Why doesn't the reverse relationship query work?

I have a query:
MATCH p=(prod:_product)-[r:hasBrand]->(brand {_name:'Apple'}) RETURN prod._name LIMIT 3

This gives me a list of products for the brand Apple. However, if I reverse the direction, I got empty results:
MATCH p=(prod:_product)<-[r:hasBrand]-(brand {_name:'Apple'}) RETURN prod._name LIMIT 3

I remember the query can be issued in any direction, but why it doesn't work?

Relationships in Neo4j are always directed. If you only have (:_product)-[:hasBrand]->(brand) patterns in your db, then it is impossible for them to MATCH to a pattern with the relationship pointing in the other direction, since there are no :hasBrand relationships incoming to :_product nodes in your graph.

We can traverse relationships in either direction, but that doesn't mean matching to nonexistent patterns. It means that we can traverse a relationship outgoing (from prod to brand in your graph) or incoming (from brand to prod).

The existing direction of the relationship doesn't enforce which way we are able to traverse. So if the relationship is pointing in one direction, that doesn't mean that we must always expand one-way. We can expand from the other direction too. But none of that is actually handled by you. The planner decides where to find the start nodes in the query, and how to traverse.

Now if you want to MATCH to a pattern and the direction doesn't matter to you, only that a relationship exists, then you can omit the directionality of the relationship in your MATCH pattern: (prod)-[r:hasBrand]-(brand)

"So if the relationship is pointing in one direction, that doesn't mean that we must always expand one-way. We can expand from the other direction too. "

The statement is true on the condition that the query must written in this un-directional form:
(prod)-[r:hasBrand]-(brand)

If we want the flexibility of travelling in both directions, we shouldn't use a direction in our query, because normally only one-direction is built in graph.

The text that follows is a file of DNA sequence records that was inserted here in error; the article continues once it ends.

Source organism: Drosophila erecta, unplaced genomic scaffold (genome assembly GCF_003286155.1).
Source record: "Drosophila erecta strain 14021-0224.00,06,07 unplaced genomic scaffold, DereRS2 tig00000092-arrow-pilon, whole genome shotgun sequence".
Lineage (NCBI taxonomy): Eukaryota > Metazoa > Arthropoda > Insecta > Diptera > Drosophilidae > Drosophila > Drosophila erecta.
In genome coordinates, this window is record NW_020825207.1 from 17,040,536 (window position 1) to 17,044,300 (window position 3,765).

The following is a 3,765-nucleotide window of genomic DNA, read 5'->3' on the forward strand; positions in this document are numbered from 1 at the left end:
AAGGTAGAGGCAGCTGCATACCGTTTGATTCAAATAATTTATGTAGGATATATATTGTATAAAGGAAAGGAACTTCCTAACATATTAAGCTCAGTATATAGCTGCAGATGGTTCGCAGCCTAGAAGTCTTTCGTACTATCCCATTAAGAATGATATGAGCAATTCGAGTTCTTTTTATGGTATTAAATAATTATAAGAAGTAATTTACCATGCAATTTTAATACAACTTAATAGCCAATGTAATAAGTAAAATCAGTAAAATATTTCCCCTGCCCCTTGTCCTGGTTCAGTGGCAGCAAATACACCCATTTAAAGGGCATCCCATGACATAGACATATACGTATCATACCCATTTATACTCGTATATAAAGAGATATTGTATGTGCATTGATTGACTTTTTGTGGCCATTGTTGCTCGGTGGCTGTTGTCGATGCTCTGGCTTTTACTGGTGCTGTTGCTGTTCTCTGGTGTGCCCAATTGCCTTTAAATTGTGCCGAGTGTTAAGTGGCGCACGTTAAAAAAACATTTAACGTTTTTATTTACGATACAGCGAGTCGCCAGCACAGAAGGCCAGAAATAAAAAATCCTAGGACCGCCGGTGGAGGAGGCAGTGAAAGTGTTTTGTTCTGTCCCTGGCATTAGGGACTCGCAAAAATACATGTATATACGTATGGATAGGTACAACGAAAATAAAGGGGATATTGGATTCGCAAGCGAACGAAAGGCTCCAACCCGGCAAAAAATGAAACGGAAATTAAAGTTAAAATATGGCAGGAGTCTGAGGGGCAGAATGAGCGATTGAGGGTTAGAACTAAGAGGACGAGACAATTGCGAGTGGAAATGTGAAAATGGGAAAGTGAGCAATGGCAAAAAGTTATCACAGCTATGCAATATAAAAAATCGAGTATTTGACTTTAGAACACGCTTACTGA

We're talking about different things here. Let me give you a simplified example.

Say that you draw this on a whiteboard, with circles for the nodes and a line and arrow for the relationship:

(:A)-[:REL]->(:B)

Now you need to perform MATCH (:A)-[:REL]->(:B)

We can do this one of two ways:

  1. Start at A (place a finger on it)
  2. Traverse the relationship between A and B (the relationship must be outgoing from A, incoming to B; we follow the relationship line with our finger)
  3. We have arrived at B, the path has been found.

Or we can do this:

  1. Start at B (place a finger on it)
  2. Traverse the relationship between B and A (the relationship must be outgoing from A, incoming to B; we follow the relationship line with our finger)
  3. We have arrived at A, the path has been found.

In either of these cases, we can start at A or B and traverse the relationship in either direction, but no matter what direction we traverse this relationship, the relationship itself must be outgoing from A, and incoming to B. So the direction of the relationship has NOTHING to do with which direction we traverse the nodes during expansion, but it is a restriction on the pattern.

Now, say that we try MATCH (:A)<-[:REL]-(:B), a pattern which doesn't actually exist in the graph. There are two ways to do this:

  1. Start at A (place a finger on it)
  2. We can't traverse any relationship, since there ARE no relationships in the graph that are incoming to A to follow
  3. No paths can be found, nothing is returned.

Or we can do this:

  1. Start at B (place a finger on it)
  2. We can't traverse any relationship, since there ARE no relationships in the graph that are outgoing from B to follow
  3. No paths can be found, nothing is returned.
  1. Start at B (place a finger on it)
  2. Traverse the relationship between B and A (the relationship must be outgoing from A, incoming to B; we follow the relationship line with our finger)
  3. We have arrived at A, the path has been found.

You start at 'B', but the relationship is outgoing from "A". Isn't this contradictory? It seem when you stand at one end of a bridge, you want to start from the other end.

That's what I'm trying to convey. The direction of the relationship in the graph has NOTHING to do with HOW you traverse the relationship, provided that the direction of the relationship in the graph matches the direction of the relationship in the requested MATCH pattern.

So whether we're starting at A and going to B, or starting at B and going to A, what really matters is that in the graph, you have (:A)-[:REL]->(:B), and in your MATCH pattern you have (:A)-[:REL]->(:B). That's all. Cypher doesn't dictate how the pattern is to be found, whether it starts on A or B, it just cares about finding all paths that match the pattern.

The direction is not an indicator restricting how you move across the graph as you attempt to find patterns that match.

As another example, say that you're following a map and walking in a city, and you're trying to figure out if this exists:

Intersection A -> Intersection B

Let's say the intersections are labeled, and there is a one-way street between the two intersections. Note that you yourself are on foot and not subject to traffic signs.

You are looking for the existence of a path that fits this pattern: Intersection A -> Intersection B

There are two ways to do this: